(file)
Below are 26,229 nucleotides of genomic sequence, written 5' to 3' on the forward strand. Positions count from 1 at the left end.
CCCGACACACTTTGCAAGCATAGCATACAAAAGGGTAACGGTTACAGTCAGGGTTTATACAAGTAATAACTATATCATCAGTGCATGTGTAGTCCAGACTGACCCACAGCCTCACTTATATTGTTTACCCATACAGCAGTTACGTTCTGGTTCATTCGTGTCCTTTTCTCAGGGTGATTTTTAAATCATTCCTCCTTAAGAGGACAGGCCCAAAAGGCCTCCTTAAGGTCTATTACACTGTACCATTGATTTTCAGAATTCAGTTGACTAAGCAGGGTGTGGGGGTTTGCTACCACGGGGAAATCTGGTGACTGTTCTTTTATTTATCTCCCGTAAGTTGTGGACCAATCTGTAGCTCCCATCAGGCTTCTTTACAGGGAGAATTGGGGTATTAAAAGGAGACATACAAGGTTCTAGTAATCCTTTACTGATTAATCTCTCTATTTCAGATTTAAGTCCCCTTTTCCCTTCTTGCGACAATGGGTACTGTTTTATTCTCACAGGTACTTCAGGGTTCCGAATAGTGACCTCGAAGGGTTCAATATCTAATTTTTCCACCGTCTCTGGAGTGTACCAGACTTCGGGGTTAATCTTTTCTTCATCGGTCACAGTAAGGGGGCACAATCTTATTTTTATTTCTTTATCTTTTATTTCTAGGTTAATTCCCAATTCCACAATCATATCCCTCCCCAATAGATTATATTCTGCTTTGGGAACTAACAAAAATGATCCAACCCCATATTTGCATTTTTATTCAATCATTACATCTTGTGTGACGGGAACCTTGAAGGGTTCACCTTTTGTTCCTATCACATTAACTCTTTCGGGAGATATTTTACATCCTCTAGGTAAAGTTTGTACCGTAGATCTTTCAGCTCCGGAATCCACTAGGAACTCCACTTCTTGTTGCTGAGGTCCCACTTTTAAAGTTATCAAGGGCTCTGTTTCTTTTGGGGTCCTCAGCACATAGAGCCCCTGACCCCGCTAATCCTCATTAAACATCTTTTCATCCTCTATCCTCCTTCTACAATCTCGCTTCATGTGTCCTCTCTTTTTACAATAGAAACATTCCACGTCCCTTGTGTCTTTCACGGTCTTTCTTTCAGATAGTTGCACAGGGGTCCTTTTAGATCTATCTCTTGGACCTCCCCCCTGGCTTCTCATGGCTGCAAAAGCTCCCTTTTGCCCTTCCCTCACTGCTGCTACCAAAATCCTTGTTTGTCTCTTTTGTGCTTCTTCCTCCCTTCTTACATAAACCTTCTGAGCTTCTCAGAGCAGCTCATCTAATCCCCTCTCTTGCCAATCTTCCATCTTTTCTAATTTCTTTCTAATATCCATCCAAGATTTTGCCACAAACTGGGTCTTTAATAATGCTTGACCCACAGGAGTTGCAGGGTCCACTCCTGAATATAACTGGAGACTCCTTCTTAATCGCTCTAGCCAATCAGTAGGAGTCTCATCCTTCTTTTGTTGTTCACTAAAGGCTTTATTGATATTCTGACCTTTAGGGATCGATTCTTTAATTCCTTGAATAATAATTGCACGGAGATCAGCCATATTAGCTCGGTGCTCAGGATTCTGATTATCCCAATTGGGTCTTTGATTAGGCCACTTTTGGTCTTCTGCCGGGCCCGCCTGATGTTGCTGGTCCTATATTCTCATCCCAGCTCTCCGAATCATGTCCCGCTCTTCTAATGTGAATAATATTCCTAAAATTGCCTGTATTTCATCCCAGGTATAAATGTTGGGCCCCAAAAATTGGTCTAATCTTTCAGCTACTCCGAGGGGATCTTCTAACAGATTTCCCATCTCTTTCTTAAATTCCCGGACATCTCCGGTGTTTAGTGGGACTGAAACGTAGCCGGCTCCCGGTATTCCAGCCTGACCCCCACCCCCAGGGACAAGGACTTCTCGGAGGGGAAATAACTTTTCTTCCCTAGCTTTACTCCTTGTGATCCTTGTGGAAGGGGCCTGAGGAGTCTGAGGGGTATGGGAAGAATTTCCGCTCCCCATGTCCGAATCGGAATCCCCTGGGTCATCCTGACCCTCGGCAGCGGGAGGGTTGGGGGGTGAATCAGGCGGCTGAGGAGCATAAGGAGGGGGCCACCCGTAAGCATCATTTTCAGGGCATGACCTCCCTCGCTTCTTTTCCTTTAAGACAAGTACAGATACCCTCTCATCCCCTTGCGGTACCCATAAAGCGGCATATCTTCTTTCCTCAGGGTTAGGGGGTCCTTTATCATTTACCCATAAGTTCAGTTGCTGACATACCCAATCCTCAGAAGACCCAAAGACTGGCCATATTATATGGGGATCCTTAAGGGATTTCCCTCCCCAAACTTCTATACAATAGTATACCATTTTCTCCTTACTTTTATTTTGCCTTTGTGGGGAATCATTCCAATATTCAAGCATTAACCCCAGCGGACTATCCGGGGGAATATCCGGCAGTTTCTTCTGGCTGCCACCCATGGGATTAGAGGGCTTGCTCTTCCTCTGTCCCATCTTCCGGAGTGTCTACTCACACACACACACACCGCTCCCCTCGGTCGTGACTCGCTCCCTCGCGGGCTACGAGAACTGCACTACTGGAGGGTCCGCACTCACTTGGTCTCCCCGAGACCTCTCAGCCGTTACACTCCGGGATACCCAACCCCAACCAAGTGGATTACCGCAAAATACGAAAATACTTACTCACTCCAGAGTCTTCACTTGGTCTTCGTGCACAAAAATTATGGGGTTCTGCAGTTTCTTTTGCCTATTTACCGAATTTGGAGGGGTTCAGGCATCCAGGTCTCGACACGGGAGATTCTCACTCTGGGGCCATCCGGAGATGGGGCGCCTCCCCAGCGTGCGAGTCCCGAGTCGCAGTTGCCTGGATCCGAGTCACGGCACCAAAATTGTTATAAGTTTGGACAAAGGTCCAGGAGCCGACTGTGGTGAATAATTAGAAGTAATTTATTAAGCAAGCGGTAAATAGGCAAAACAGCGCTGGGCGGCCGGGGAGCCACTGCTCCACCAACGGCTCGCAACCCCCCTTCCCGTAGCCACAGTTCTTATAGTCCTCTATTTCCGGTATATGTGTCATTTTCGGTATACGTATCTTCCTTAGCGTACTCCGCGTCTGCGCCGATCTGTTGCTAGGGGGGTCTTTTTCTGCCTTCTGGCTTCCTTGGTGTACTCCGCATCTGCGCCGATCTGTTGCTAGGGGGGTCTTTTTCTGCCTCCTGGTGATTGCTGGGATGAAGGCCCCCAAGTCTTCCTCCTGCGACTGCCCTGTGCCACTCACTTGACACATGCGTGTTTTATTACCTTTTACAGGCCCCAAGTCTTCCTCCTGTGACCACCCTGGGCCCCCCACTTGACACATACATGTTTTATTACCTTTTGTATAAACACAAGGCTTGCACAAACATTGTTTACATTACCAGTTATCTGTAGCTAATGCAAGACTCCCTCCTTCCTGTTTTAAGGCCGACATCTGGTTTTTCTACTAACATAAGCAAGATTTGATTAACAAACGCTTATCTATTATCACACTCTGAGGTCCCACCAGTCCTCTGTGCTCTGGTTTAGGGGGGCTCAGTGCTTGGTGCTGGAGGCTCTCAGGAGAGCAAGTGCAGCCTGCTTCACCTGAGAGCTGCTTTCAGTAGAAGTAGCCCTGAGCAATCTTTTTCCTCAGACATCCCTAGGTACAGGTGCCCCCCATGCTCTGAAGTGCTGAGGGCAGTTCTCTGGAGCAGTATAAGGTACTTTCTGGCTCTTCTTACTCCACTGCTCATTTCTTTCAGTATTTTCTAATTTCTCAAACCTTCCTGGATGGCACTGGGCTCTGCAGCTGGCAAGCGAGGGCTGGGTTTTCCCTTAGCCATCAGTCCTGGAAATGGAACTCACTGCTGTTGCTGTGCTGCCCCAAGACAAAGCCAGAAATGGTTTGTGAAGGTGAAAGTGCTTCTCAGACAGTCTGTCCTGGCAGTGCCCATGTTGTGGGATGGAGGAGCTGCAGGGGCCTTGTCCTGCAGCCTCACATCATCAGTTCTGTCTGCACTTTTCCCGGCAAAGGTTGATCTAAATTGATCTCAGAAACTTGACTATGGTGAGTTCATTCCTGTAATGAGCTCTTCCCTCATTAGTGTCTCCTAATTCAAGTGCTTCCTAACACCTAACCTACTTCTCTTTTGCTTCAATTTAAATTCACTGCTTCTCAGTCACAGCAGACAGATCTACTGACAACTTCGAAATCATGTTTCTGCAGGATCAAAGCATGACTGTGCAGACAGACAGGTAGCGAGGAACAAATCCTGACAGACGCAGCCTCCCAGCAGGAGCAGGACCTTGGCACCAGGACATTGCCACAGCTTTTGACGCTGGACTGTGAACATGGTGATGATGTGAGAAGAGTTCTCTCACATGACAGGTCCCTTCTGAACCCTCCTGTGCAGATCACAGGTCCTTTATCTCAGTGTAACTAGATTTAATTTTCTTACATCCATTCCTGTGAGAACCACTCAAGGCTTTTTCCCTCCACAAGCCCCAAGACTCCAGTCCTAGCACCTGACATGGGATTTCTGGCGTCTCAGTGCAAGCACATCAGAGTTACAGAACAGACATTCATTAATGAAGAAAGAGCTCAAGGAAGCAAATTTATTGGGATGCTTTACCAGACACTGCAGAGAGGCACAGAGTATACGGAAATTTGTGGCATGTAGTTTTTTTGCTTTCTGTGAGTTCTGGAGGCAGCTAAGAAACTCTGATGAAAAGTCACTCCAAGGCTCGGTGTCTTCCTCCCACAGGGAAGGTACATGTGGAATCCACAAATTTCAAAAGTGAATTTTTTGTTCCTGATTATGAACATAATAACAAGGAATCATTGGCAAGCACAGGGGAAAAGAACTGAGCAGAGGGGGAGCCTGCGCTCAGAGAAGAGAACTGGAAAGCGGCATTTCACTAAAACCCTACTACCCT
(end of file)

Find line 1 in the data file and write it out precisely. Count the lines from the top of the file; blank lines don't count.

Below are 26,229 nucleotides of genomic sequence, written 5' to 3' on the forward strand. Positions count from 1 at the left end.